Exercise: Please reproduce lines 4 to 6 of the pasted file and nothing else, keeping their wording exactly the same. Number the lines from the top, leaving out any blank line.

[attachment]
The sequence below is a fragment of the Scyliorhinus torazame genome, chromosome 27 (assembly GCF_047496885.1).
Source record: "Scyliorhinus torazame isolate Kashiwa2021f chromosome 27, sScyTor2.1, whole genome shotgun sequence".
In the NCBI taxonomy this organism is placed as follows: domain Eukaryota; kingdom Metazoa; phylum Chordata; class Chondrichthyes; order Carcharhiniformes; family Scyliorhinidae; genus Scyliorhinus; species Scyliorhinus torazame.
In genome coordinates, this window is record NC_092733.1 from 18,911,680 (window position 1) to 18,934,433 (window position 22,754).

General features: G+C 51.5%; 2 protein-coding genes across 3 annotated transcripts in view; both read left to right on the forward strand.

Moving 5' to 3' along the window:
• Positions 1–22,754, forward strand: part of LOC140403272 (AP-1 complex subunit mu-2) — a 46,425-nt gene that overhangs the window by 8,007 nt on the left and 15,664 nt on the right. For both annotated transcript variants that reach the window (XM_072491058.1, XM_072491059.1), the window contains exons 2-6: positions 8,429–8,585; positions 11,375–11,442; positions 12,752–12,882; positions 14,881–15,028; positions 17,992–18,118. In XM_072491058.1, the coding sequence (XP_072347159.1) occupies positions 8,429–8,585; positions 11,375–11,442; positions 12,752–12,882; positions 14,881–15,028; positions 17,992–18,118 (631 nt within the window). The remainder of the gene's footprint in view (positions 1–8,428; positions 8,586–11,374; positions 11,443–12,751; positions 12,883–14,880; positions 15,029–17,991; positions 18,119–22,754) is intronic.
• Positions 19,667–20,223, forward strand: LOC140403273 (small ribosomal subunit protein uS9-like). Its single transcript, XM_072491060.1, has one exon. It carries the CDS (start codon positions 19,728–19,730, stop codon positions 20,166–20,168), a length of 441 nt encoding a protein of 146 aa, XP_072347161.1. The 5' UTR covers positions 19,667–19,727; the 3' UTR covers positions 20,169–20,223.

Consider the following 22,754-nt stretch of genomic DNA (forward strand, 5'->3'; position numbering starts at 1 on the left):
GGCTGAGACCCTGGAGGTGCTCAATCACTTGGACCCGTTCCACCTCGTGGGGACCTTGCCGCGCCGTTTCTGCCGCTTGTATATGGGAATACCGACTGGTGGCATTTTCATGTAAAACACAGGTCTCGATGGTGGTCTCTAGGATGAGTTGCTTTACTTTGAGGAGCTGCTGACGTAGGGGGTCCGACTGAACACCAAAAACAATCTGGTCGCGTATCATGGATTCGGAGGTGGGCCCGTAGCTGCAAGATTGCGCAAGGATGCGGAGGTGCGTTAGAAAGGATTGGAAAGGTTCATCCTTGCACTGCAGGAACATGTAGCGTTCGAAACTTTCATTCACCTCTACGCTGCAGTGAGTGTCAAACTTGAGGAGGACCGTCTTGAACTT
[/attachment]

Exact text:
In genome coordinates, this window is record NC_092733.1 from 18,911,680 (window position 1) to 18,934,433 (window position 22,754).

General features: G+C 51.5%; 2 protein-coding genes across 3 annotated transcripts in view; both read left to right on the forward strand.

Moving 5' to 3' along the window: